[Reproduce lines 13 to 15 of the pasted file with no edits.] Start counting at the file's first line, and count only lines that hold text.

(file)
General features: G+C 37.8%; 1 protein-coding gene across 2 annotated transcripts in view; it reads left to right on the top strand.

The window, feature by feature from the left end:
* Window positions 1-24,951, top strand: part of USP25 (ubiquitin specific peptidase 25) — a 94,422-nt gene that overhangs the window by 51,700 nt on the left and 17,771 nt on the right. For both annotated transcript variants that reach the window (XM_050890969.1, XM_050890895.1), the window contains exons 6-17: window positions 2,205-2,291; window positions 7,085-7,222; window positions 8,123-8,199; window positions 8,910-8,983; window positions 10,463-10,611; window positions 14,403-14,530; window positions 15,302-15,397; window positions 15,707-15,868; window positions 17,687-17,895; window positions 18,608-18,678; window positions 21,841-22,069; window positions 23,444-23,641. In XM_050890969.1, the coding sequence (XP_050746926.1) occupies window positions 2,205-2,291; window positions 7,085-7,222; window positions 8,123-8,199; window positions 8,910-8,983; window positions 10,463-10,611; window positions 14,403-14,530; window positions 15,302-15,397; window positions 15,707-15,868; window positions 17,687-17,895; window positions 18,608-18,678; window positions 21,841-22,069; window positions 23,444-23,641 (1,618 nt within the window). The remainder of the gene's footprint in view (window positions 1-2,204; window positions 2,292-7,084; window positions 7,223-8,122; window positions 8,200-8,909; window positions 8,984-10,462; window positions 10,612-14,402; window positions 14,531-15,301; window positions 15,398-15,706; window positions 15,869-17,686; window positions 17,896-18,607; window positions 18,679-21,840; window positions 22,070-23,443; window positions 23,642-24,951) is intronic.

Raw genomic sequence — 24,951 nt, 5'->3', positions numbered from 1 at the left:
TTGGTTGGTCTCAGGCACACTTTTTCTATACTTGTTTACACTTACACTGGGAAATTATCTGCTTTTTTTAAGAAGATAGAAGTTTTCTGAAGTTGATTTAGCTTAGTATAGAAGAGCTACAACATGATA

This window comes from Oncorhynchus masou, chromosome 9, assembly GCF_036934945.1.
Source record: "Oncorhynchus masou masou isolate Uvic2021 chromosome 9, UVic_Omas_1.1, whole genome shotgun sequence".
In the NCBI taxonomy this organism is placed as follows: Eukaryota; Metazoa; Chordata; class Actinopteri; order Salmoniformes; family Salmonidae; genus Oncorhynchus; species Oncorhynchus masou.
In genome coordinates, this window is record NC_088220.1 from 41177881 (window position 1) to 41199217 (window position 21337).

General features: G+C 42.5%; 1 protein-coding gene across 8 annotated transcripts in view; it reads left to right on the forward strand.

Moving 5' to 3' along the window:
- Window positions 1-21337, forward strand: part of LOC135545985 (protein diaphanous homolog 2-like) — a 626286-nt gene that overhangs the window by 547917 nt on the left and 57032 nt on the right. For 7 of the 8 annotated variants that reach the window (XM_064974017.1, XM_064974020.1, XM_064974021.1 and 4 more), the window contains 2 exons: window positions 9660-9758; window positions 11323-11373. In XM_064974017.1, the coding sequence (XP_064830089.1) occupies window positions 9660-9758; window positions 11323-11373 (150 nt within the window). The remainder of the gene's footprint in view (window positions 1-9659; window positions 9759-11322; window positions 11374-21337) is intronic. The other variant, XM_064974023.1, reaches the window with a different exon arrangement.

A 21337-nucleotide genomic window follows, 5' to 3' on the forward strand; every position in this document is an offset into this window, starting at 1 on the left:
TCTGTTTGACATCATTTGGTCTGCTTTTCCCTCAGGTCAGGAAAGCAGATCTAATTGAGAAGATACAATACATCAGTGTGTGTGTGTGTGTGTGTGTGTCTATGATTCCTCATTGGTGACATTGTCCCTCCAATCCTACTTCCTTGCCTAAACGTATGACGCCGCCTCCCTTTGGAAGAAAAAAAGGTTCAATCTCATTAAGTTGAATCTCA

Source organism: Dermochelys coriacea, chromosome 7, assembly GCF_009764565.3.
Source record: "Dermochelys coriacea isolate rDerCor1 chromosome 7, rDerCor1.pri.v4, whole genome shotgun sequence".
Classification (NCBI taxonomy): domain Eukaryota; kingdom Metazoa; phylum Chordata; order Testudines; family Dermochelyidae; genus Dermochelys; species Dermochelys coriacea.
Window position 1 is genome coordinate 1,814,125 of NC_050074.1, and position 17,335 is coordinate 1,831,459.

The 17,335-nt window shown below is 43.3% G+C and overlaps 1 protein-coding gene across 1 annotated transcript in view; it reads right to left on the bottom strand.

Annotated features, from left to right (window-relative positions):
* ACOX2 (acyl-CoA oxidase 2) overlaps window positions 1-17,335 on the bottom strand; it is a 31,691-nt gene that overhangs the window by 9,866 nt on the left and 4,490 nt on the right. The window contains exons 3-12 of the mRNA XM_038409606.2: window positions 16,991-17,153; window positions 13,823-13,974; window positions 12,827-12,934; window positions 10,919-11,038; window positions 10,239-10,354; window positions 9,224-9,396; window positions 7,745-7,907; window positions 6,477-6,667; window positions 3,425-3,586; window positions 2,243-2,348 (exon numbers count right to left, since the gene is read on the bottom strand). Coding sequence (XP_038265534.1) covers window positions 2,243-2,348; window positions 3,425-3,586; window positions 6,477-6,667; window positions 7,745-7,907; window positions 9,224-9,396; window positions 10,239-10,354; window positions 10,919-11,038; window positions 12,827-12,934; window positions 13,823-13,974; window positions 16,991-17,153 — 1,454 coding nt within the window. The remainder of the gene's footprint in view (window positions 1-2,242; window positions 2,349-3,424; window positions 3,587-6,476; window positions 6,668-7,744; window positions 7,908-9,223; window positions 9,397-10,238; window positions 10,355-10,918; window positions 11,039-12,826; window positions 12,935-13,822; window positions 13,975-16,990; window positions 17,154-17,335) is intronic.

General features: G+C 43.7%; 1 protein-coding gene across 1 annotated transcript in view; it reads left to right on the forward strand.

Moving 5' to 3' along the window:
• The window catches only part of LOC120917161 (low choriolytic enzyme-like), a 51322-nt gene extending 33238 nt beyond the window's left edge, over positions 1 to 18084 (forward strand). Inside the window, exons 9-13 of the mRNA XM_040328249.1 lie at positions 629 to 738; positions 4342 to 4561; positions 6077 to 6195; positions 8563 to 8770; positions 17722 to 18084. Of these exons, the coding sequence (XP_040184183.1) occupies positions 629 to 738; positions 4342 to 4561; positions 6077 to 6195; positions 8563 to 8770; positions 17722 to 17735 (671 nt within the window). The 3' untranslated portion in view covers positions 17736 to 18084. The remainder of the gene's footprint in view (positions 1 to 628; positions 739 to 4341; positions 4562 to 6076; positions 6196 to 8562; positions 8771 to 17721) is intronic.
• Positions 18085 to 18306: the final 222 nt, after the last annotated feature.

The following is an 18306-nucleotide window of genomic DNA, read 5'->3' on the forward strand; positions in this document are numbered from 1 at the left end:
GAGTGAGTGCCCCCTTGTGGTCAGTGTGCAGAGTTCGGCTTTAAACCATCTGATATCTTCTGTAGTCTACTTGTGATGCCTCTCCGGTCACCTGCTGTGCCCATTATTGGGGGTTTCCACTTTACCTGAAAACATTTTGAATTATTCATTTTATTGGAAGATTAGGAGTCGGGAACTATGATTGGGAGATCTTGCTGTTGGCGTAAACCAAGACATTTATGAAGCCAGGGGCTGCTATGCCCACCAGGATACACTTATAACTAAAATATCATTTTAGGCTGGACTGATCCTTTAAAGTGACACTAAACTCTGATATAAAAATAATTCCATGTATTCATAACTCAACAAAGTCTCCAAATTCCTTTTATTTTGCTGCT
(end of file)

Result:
A 21337-nucleotide genomic window follows, 5' to 3' on the forward strand; every position in this document is an offset into this window, starting at 1 on the left:
TCTGTTTGACATCATTTGGTCTGCTTTTCCCTCAGGTCAGGAAAGCAGATCTAATTGAGAAGATACAATACATCAGTGTGTGTGTGTGTGTGTGTGTGTCTATGATTCCTCATTGGTGACATTGTCCCTCCAATCCTACTTCCTTGCCTAAACGTATGACGCCGCCTCCCTTTGGAAGAAAAAAAGGTTCAATCTCATTAAGTTGAATCTCA

Source organism: Dermochelys coriacea, chromosome 7, assembly GCF_009764565.3.